Citizen’s Police Academy to be offered in Gilford

By THOMAS P. CALDWELL, LACONIA DAILY SUN
GILFORD — The Gilford Police Department will offer its inaugural Citizen’s Police Academy, a 12-week program beginning on Tuesday, March 6, to help citizens understand the day-to-day workings of a police department and the role that law enforcement plays in society.
The program is designed to provide a working knowledge of the Gilford Police Department’s personnel, policies, and procedures. Each week’s two-hour class, taught by GPD personnel, will cover various agency and criminal justice system practices.
A secondary goal is to allow those attending the academy to express their perspectives and concerns to the department.
Topics will include Criminal and Motor Vehicle Statutes; Patrol Procedures & Tactics; DWI Detection and Apprehension; Officer Safety; Defensive Tactics; Weapons Familiarization; Agency Recruitment and Retention; Community Policing; Constitutional Law; Crime Prevention; Field Training; Search and Seizure; Evidence Collection and Processing; and Use of Force. Classes will run from 6 to 8 p.m. on Tuesdays, with an opportunity for participants to do ride-alongs with patrol officers.
Attendees also will participate in a tour of the Belknap County Department of Corrections jail.
Participants must be at least 21 years old, and the department is hoping to see a cross-section of residents, from various demographic and career fields.
Applications are available at the police department, at 47 Cherry Valley Road, Gilford, and online at http://www.gilfordpd.org/towncloud/content/Citizens-Academy-199. They may be dropped off at the police department or submitted online.
Those applying will be subject to background checks before being admitted, and class size will be limited to 15 students. Participants are asked to attend at least 75 percent of the classes.
For further information, contact Patrolman First Class Douglas Wall at 603-527-4737 or This email address is being protected from spambots. You need JavaScript enabled to view it..

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Sanbornton experiences 9th earthquake in a year’s time

By THOMAS P. CALDWELL, LACONIA DAILY SUN
SANBORNTON — A 2.0-magnitude earthquake shook Sanbornton at 6:44 p.m. on Tuesday, the ninth quake of 1.5 magnitude or higher that the town has experienced in the last year.
Officials with the United States Geological Service received 18 reports from people who felt Tuesday’s earthquake, which showed a depth of 3 kilometers (1.9 miles). A previous earthquake, on Oct. 17, was measured at a magnitude of 1.9.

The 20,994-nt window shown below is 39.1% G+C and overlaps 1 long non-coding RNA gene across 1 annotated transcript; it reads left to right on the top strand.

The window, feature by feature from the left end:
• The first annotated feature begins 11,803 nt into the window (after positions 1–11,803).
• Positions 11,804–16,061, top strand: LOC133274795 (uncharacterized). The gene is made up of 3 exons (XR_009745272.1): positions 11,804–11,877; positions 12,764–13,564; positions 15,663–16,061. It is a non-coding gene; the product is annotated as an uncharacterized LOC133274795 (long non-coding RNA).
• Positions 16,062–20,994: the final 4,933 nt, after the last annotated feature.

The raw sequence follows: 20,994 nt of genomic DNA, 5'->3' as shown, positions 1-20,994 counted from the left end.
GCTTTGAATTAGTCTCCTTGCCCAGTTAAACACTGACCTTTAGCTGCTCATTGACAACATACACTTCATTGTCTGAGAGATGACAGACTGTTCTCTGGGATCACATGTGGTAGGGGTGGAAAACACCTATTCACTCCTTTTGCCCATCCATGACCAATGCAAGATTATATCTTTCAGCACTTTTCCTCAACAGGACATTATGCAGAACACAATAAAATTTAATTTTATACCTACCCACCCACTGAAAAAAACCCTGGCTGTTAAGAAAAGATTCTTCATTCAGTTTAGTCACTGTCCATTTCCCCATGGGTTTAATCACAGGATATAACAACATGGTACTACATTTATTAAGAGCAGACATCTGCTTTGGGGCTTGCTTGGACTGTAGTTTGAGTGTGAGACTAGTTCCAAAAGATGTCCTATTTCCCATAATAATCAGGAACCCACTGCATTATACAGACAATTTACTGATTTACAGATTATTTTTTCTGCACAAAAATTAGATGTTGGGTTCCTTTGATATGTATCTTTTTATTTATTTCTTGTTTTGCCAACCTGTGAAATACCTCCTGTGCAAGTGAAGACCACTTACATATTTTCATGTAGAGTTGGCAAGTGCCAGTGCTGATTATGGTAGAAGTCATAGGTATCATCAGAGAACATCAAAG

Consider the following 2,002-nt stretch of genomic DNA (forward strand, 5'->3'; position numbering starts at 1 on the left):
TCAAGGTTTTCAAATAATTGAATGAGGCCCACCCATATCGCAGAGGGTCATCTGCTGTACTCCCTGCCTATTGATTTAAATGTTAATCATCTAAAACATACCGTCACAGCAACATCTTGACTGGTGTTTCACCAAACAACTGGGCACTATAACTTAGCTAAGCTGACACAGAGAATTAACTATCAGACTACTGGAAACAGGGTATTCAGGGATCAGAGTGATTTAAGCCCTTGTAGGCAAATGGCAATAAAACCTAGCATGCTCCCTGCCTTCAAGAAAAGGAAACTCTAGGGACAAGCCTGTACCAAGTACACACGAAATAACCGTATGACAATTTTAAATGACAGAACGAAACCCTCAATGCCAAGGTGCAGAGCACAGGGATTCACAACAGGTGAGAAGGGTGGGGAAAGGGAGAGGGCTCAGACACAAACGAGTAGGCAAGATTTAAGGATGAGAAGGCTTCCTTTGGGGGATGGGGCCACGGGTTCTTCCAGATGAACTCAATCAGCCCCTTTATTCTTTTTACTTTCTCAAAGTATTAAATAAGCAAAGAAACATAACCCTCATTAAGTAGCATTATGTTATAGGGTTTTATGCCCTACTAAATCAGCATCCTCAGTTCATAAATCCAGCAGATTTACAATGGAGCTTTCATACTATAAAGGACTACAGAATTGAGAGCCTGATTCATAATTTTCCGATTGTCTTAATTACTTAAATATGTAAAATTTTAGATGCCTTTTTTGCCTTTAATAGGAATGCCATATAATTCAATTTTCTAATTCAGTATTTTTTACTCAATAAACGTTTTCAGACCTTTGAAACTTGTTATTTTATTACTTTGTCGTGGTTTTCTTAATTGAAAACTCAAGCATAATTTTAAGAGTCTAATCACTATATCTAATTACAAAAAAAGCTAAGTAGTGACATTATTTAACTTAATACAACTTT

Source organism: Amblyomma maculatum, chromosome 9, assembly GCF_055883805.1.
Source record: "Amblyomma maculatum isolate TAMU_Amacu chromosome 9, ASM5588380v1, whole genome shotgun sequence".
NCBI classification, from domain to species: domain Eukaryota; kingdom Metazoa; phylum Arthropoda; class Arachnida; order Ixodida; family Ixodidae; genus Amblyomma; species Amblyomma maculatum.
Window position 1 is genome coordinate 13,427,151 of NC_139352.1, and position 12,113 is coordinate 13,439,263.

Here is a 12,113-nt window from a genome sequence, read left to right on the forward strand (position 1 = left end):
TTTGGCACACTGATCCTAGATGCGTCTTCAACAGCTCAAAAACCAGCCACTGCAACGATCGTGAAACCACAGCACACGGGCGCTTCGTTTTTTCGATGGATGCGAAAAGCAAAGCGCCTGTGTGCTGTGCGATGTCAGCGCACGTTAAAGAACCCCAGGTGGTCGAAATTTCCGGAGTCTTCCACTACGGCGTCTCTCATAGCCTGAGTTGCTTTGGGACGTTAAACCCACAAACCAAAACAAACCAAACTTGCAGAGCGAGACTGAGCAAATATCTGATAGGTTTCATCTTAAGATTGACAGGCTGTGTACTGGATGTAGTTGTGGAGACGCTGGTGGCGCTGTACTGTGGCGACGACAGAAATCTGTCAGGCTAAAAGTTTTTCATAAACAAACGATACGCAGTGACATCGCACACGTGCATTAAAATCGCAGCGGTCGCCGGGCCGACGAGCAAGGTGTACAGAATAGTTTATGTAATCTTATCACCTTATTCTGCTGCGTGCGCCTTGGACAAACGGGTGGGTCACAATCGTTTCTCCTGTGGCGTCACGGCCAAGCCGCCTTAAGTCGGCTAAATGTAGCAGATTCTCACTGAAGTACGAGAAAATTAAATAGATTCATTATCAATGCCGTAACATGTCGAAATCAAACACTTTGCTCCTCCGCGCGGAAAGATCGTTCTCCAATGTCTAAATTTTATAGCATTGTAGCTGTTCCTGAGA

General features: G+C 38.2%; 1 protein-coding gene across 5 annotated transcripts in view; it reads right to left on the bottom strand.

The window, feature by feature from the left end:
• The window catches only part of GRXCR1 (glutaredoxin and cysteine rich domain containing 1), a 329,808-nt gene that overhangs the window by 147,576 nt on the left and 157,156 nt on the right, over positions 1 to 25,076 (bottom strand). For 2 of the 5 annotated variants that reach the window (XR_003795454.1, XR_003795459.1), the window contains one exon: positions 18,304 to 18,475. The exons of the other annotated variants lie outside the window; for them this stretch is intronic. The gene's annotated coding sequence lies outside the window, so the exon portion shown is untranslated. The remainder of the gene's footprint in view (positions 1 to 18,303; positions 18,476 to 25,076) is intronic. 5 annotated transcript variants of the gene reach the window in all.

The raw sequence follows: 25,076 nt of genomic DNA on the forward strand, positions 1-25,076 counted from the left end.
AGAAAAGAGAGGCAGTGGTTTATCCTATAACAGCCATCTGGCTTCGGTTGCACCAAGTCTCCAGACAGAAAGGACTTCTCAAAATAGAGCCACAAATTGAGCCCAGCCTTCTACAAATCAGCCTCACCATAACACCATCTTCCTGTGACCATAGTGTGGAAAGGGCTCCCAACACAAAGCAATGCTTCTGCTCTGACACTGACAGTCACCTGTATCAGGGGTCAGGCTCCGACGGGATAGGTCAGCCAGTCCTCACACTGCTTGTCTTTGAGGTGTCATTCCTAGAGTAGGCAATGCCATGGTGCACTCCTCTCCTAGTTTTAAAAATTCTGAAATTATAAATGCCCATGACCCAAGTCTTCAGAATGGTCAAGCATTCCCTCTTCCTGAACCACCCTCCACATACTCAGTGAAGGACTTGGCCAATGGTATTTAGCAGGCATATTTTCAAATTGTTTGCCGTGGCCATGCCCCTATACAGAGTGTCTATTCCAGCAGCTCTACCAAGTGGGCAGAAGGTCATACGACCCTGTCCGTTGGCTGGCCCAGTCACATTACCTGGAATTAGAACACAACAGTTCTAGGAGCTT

Earthquakes in Freedom, New Hampshire, and Harrison, Maine, on Jan. 24 — in an almost straight line from Sanbornton — were recorded at 1.6 and 2.3 magnitude, respectively.
Earthquakes with a magnitude of 2.0 or less are known as microearthquakes, being felt locally, but not extending far. Most Sanbornton earthquakes have been centered at Gaza Corners.

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Choate enters not guilty plea in case of Alexandria animal cruelty charges

By THOMAS P. CALDWELL, LACONIA DAILY SUN
PLYMOUTH — Jennifer “Bobbi” Choate, who previously pleaded not guilty to animal cruelty charges originating in Bristol, entered the same plea to charges from Alexandria, relating to 22 German shepherd dogs she was keeping in an unheated barn on Burns Hill Road.
Officials say the Bristol and Alexandria charges, both of which are filed in the district court in Plymouth, are likely to be consolidated for trial, but they are still being handled separately at this time.
The Bristol animal cruelty charges arose from keeping seven German shepherds in the unheated basement of a burnt-out home at 90 Chestnut St., Bristol. The temperature was down to 12 degrees when police discovered them in the aftermath of a Dec. 13 fire that killed 29 other dogs that had been sheltered in a cottage on the property.
An earlier fire, on Nov. 22, had occurred at the main house, killing nine dogs and leaving the home uninhabitable, without heat or electricity.
Alexandria police filed 22 animal cruelty charges after finding dogs with frozen water bowls in the drafty barn during sub-zero temperatures. Police turned the dogs over the SPCA in Stratham, which is caring for them until there is a resolution to the case.
Court officials said no management conference or trial date has yet been set.

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